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Major online agencies unaffected by Supreme Court ruling

Major online agencies appear to be unaffected by yesterday’s Supreme Court decision over workers' rights in the so-called 'gig economy'. 

Yesterday’s case concerned Gary Smith who had worked solely for a London firm called Pimlico Plumbers for six years; although he was VAT-registered and paid self-employed tax, he argued that he was entitled to workers' rights such as holidays and sick pay.

The Supreme Court agreed, which means that an employment tribunal can now examine Smith’s argument against Pimlico Plumbers as a worker, including a claim that he was unfairly dismissed.


The decision led some to interpret that the way was now clear for other self-employed freelance staff to claim the same.

Purplebricks had no comment to make. It is believed it regards the case as not being relevant to its circumstances, as its Local Property Experts are not self-employed but operate as incorporated companies.

Emoov says it is unaffected as well - its locally based agents are staff members and have similar conditions of service to headquarters staff.

Yopa, which has substantial investment from Savills and LSL Property Services, chose not to respond to EAT’s enquiry.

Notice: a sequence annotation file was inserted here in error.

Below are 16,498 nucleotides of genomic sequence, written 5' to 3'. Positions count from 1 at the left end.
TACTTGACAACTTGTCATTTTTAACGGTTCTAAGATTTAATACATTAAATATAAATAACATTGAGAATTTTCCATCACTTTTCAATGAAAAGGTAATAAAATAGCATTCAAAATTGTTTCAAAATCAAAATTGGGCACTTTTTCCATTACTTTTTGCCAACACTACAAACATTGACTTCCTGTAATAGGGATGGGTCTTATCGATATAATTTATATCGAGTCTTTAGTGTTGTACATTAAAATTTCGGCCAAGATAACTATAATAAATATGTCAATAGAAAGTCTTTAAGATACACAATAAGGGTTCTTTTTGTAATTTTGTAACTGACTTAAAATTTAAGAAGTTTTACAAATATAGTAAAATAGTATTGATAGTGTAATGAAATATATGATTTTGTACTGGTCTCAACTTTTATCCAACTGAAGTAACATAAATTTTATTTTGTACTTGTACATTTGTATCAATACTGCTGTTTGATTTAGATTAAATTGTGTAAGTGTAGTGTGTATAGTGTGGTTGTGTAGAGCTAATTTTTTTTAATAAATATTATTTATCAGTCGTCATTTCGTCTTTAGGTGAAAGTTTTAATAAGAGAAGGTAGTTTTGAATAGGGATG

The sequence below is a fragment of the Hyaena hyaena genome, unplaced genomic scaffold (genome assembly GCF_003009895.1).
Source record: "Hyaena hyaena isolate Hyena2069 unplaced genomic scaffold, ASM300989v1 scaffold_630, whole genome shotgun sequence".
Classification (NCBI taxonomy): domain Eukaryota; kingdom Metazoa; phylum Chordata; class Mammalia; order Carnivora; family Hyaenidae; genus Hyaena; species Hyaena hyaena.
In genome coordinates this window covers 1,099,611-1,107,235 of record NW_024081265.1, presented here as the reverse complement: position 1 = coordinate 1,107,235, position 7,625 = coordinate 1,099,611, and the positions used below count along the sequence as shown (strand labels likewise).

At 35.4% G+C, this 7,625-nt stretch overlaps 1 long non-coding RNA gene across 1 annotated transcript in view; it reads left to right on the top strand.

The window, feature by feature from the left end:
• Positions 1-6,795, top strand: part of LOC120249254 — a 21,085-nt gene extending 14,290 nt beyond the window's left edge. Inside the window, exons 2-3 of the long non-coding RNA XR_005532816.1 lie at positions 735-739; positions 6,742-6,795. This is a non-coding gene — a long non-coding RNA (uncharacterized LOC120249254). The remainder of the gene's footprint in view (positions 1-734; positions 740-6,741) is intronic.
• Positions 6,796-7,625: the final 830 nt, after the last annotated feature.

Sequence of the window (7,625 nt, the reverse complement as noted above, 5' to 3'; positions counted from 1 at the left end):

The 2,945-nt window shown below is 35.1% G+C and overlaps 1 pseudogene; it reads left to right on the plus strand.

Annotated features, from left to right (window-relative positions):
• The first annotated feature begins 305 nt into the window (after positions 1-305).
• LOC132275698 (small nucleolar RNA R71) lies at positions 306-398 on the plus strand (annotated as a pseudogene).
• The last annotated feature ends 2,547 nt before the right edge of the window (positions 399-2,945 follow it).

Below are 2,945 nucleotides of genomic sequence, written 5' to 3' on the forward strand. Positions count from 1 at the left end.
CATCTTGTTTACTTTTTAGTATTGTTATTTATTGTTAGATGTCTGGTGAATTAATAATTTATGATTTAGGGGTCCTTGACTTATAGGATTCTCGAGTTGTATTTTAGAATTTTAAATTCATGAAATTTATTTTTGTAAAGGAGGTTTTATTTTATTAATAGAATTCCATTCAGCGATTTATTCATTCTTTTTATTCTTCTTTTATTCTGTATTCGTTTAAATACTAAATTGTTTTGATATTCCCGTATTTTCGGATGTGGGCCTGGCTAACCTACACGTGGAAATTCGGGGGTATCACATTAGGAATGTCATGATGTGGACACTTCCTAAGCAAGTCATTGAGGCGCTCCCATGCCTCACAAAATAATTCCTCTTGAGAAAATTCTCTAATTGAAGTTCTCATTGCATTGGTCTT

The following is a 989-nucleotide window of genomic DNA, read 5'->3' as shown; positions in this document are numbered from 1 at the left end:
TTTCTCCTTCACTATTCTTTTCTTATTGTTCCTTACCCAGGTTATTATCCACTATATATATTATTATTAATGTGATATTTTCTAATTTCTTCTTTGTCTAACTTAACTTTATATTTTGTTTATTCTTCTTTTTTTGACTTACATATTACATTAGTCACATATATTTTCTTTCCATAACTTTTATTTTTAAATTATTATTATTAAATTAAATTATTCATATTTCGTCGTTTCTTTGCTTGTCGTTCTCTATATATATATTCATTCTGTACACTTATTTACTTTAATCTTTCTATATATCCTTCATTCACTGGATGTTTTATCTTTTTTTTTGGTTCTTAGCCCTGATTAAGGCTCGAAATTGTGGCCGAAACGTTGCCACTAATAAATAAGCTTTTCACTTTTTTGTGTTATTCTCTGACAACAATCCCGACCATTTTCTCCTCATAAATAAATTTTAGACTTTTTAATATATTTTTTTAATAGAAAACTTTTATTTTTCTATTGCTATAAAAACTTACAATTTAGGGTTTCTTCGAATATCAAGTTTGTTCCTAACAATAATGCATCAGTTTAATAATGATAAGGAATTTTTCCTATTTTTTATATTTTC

One regional High Street agency that spoke with Estate Agent Today, but asked not to be named, said several smaller agency chains may employ some negotiators who are in a similar position to Pimlico Plumbers’ freelance Gary Smith.

It is thought some maintenance operators working on contracts with letting agencies also operate under this status, as may retirees who work occasionally for the same company over an extended period.

However the total number of those affected who are working directly with estate and letting agencies is not thought to be at all high and, according to the regional agency, they can easily have their working arrangements changed to avoid the same issue.

Meanwhile Tim Goodwin, a workplace legal specialist at law firm Winckworth Sherwood, told the BBC that yesterday’s Supreme Court ruling may not apply for long anyway.

"Even with a high level decision like this, to a degree the issue of employment status in the gig economy is up in the air. The government is consulting on this issue, and may bring forward legislation. So it's quite possible that Parliament may overrule this decision within the next few months or years" Goodwin said.


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